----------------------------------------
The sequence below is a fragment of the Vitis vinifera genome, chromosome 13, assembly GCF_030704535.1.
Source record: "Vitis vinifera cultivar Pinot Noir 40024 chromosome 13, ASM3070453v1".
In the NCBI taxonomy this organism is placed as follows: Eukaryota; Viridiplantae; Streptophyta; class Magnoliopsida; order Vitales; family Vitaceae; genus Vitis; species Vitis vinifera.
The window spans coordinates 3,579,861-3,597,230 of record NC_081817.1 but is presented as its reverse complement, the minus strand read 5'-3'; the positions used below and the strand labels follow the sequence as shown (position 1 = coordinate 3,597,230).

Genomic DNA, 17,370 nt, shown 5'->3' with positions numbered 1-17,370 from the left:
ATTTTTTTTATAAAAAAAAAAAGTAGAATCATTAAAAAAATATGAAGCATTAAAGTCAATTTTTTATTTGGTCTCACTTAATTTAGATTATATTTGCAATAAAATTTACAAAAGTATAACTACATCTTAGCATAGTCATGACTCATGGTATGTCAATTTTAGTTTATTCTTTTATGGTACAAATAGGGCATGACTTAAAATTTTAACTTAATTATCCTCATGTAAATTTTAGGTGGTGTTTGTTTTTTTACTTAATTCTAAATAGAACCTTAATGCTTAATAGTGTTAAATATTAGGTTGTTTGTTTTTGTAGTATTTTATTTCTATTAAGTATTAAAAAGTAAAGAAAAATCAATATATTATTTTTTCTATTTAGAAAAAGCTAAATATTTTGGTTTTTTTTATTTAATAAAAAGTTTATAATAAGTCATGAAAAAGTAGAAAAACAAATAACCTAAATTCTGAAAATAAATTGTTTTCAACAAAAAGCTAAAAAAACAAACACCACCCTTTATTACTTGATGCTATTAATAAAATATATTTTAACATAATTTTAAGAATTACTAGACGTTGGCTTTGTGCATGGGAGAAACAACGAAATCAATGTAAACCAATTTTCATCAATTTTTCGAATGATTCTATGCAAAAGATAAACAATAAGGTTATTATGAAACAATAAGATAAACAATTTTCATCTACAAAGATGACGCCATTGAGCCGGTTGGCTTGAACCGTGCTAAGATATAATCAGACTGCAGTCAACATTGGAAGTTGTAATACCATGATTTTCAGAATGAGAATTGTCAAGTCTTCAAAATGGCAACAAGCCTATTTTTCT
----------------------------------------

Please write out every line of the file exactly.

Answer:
The sequence below is a fragment of the Vitis vinifera genome, chromosome 13, assembly GCF_030704535.1.
Source record: "Vitis vinifera cultivar Pinot Noir 40024 chromosome 13, ASM3070453v1".
In the NCBI taxonomy this organism is placed as follows: Eukaryota; Viridiplantae; Streptophyta; class Magnoliopsida; order Vitales; family Vitaceae; genus Vitis; species Vitis vinifera.
The window spans coordinates 3,579,861-3,597,230 of record NC_081817.1 but is presented as its reverse complement, the minus strand read 5'-3'; the positions used below and the strand labels follow the sequence as shown (position 1 = coordinate 3,597,230).

Genomic DNA, 17,370 nt, shown 5'->3' with positions numbered 1-17,370 from the left:
ATTTTTTTTATAAAAAAAAAAAGTAGAATCATTAAAAAAATATGAAGCATTAAAGTCAATTTTTTATTTGGTCTCACTTAATTTAGATTATATTTGCAATAAAATTTACAAAAGTATAACTACATCTTAGCATAGTCATGACTCATGGTATGTCAATTTTAGTTTATTCTTTTATGGTACAAATAGGGCATGACTTAAAATTTTAACTTAATTATCCTCATGTAAATTTTAGGTGGTGTTTGTTTTTTTACTTAATTCTAAATAGAACCTTAATGCTTAATAGTGTTAAATATTAGGTTGTTTGTTTTTGTAGTATTTTATTTCTATTAAGTATTAAAAAGTAAAGAAAAATCAATATATTATTTTTTCTATTTAGAAAAAGCTAAATATTTTGGTTTTTTTTATTTAATAAAAAGTTTATAATAAGTCATGAAAAAGTAGAAAAACAAATAACCTAAATTCTGAAAATAAATTGTTTTCAACAAAAAGCTAAAAAAACAAACACCACCCTTTATTACTTGATGCTATTAATAAAATATATTTTAACATAATTTTAAGAATTACTAGACGTTGGCTTTGTGCATGGGAGAAACAACGAAATCAATGTAAACCAATTTTCATCAATTTTTCGAATGATTCTATGCAAAAGATAAACAATAAGGTTATTATGAAACAATAAGATAAACAATTTTCATCTACAAAGATGACGCCATTGAGCCGGTTGGCTTGAACCGTGCTAAGATATAATCAGACTGCAGTCAACATTGGAAGTTGTAATACCATGATTTTCAGAATGAGAATTGTCAAGTCTTCAAAATGGCAACAAGCCTATTTTTCT